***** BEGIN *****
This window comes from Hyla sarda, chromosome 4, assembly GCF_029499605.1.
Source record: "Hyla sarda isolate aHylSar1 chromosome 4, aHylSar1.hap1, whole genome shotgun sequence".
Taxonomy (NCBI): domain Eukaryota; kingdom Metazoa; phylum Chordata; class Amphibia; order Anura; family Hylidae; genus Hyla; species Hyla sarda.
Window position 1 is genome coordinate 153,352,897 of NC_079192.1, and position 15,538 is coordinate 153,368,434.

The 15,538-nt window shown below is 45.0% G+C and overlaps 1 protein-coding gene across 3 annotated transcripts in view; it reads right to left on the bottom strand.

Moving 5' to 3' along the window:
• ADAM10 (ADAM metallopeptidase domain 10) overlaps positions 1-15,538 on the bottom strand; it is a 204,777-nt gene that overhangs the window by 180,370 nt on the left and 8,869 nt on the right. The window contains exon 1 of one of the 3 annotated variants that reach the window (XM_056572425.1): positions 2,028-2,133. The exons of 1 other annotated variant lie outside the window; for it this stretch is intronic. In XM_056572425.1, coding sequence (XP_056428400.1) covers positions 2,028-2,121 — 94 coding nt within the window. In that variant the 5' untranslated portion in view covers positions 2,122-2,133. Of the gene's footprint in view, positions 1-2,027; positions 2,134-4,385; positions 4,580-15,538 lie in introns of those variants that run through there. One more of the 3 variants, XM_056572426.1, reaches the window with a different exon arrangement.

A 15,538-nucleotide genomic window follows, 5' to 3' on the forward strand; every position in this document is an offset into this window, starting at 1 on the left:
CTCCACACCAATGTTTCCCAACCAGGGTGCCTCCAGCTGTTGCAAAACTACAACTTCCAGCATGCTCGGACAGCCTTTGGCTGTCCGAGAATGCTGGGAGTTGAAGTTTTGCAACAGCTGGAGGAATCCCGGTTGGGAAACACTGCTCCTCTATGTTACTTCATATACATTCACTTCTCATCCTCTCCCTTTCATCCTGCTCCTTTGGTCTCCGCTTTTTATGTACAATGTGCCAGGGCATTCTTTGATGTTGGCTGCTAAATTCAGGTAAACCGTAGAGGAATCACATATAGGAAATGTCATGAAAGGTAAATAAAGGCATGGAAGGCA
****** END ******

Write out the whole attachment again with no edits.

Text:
This window comes from Hyla sarda, chromosome 4, assembly GCF_029499605.1.
Source record: "Hyla sarda isolate aHylSar1 chromosome 4, aHylSar1.hap1, whole genome shotgun sequence".
Taxonomy (NCBI): domain Eukaryota; kingdom Metazoa; phylum Chordata; class Amphibia; order Anura; family Hylidae; genus Hyla; species Hyla sarda.
Window position 1 is genome coordinate 153,352,897 of NC_079192.1, and position 15,538 is coordinate 153,368,434.

The 15,538-nt window shown below is 45.0% G+C and overlaps 1 protein-coding gene across 3 annotated transcripts in view; it reads right to left on the bottom strand.

Moving 5' to 3' along the window:
• ADAM10 (ADAM metallopeptidase domain 10) overlaps positions 1-15,538 on the bottom strand; it is a 204,777-nt gene that overhangs the window by 180,370 nt on the left and 8,869 nt on the right. The window contains exon 1 of one of the 3 annotated variants that reach the window (XM_056572425.1): positions 2,028-2,133. The exons of 1 other annotated variant lie outside the window; for it this stretch is intronic. In XM_056572425.1, coding sequence (XP_056428400.1) covers positions 2,028-2,121 — 94 coding nt within the window. In that variant the 5' untranslated portion in view covers positions 2,122-2,133. Of the gene's footprint in view, positions 1-2,027; positions 2,134-4,385; positions 4,580-15,538 lie in introns of those variants that run through there. One more of the 3 variants, XM_056572426.1, reaches the window with a different exon arrangement.

A 15,538-nucleotide genomic window follows, 5' to 3' on the forward strand; every position in this document is an offset into this window, starting at 1 on the left:
CTCCACACCAATGTTTCCCAACCAGGGTGCCTCCAGCTGTTGCAAAACTACAACTTCCAGCATGCTCGGACAGCCTTTGGCTGTCCGAGAATGCTGGGAGTTGAAGTTTTGCAACAGCTGGAGGAATCCCGGTTGGGAAACACTGCTCCTCTATGTTACTTCATATACATTCACTTCTCATCCTCTCCCTTTCATCCTGCTCCTTTGGTCTCCGCTTTTTATGTACAATGTGCCAGGGCATTCTTTGATGTTGGCTGCTAAATTCAGGTAAACCGTAGAGGAATCACATATAGGAAATGTCATGAAAGGTAAATAAAGGCATGGAAGGCA